If they’re in a busy place and they don’t want food I give small denomination coins as I’m not wanting to support a lifestyle and it’s likely others will have donated too.
    There are plenty of charities trying to help the homeless in the UK. Willing to give clothes, help find hostel beds, offer food and blankets at night, try to sort out benefits that it is hard to decide who is a genuine case sometimes.
    Not an easy question to have asked.

  6. I once picked up a hitchhiker who than became aggressive. I told him we would stop at a McDonald’s and I gave him a ten to go inside and buy us some burgers. He ran in and I drove off. I figured ten dollars was worth my life.

  7. the sight makes you uneasy and I just walk by. I find myself unable to stand there and look at their faces. It makes my heart cry in pain seeing those poor troubled faces.

  8. You’re right about the importance of listening. That’s probably the greatest gift you can give a person on the fringes of life. I believe it’s about acknowledging the person’s humanity.

  9. Many are genuine. I had a friend once. His wife divorced him and took him for almost everything he had, and he just dropped out of sight. A mutual acquaintance claims to have seen him on Kings Cross Station one night. Others are enterprising enough to sell copies of the ‘Big Issue’ magazine, and that helps pave the way back for many. When I was at drama school a fellow student had a ‘destitute kit’ he donned on Saturdays. He made quite a reasonable sum from begging, and many do. It isn’t always genuine, the impoverished image. Some are mentally ill. Those with personality disorders who are constantly robbed by the system tend to go hobo, and those, particularly, I want to help. Yes, I give money. I buy the ‘Big Issue’ too, though I see it less, these days. I must admit I haven’t given food in the past. I guess I haven’t really thought enough about it. I will now!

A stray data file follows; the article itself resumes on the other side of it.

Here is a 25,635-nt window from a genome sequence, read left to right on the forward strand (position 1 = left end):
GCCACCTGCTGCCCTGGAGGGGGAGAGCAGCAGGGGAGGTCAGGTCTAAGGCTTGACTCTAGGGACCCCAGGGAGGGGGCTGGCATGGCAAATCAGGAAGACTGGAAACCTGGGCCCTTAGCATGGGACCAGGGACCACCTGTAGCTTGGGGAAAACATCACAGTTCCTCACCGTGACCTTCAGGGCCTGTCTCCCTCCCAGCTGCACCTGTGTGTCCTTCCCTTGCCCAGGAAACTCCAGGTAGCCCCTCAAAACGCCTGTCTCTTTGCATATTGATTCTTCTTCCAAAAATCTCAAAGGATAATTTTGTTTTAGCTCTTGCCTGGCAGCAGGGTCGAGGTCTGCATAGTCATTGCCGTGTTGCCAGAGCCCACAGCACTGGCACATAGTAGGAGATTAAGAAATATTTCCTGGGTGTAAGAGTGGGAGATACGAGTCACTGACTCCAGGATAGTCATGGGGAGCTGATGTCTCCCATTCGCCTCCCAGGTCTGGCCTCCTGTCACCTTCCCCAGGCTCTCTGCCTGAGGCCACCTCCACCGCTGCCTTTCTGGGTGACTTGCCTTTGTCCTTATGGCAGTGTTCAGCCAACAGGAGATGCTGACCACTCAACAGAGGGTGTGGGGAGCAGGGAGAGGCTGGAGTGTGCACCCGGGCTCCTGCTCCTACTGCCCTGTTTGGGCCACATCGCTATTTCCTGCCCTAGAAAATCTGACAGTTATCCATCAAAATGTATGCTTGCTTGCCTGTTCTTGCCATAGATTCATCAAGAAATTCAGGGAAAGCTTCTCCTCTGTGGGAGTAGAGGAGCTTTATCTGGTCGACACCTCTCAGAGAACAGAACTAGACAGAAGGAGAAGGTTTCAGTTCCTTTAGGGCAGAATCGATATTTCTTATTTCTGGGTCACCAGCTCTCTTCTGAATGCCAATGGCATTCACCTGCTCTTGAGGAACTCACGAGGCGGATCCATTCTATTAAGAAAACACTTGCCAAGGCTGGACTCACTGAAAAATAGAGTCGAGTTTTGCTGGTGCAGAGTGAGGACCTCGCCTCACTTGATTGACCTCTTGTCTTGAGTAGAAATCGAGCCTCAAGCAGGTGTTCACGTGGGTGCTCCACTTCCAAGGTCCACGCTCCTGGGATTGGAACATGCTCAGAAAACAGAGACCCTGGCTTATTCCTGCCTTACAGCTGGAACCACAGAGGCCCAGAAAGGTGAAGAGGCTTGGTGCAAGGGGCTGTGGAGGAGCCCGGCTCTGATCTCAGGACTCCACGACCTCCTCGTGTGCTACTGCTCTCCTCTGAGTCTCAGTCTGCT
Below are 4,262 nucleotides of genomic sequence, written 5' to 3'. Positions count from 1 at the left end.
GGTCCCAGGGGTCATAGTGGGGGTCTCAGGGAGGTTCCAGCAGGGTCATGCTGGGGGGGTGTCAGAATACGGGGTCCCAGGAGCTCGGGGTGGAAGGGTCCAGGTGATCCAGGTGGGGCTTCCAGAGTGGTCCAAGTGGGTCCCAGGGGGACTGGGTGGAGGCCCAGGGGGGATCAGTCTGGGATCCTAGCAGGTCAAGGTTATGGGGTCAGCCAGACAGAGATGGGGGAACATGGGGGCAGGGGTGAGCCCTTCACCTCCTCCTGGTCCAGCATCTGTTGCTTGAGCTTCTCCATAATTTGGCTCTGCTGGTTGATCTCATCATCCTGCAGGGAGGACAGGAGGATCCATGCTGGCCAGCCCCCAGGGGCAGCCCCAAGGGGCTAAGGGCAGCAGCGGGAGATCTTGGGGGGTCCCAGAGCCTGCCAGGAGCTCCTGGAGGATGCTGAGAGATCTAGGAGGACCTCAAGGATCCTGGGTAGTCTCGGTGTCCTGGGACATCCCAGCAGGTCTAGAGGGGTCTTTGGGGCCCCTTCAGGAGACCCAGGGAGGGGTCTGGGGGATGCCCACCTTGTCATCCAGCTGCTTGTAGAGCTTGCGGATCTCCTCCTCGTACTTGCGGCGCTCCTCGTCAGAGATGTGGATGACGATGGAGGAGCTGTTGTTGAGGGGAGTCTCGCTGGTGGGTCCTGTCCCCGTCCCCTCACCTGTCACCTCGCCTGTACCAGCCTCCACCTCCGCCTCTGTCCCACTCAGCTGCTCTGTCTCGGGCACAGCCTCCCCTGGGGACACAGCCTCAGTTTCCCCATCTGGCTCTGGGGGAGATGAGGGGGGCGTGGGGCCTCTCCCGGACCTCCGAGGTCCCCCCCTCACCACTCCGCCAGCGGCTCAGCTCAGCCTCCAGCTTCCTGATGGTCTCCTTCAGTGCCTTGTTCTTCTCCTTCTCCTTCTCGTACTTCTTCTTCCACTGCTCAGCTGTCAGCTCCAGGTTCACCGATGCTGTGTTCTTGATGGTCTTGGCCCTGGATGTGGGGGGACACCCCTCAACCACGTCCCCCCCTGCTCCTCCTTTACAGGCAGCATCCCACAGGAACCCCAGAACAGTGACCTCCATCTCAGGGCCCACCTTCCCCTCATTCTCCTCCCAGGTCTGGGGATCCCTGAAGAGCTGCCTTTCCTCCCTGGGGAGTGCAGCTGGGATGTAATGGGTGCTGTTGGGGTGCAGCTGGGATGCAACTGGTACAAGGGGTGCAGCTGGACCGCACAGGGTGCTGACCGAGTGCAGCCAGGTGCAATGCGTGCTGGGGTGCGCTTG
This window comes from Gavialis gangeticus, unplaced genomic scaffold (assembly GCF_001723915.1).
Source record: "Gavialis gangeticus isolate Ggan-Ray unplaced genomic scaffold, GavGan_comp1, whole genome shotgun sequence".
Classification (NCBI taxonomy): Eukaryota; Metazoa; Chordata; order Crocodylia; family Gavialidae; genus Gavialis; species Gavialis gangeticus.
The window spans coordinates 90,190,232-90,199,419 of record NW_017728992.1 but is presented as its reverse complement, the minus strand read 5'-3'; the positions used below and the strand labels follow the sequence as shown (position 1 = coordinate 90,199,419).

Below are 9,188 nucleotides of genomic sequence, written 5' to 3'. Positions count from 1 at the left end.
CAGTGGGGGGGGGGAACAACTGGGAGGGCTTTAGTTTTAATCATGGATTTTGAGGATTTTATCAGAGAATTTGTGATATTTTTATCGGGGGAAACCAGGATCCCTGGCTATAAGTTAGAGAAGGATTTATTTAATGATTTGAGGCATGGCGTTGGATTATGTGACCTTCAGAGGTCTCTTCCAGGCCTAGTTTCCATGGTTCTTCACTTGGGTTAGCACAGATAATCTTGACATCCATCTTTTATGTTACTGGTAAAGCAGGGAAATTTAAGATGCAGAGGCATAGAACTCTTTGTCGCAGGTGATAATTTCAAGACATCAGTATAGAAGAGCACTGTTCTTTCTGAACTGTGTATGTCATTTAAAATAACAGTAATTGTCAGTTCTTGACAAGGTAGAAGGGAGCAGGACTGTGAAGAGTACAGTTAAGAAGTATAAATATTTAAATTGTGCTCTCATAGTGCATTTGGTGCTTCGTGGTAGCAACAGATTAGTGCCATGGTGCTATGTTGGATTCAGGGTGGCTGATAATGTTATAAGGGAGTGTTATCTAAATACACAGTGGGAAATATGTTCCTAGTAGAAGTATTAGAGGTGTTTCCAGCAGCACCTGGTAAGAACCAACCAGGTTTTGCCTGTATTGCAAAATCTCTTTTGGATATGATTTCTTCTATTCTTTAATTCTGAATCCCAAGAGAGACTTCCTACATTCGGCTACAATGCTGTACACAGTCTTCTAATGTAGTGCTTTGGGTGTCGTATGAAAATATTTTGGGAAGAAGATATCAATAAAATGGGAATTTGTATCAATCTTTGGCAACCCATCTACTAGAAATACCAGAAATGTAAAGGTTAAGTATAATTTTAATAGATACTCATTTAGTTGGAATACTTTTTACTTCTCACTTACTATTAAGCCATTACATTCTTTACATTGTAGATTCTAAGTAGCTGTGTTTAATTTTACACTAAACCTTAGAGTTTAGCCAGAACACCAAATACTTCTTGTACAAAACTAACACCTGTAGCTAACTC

10. Finding, a real needy person is very difficult because many baggers has made this work own business.
    Every day, I goes for out then see many baggers but I don’t see any person, who is really a facing difficulties but they enjoy bagging.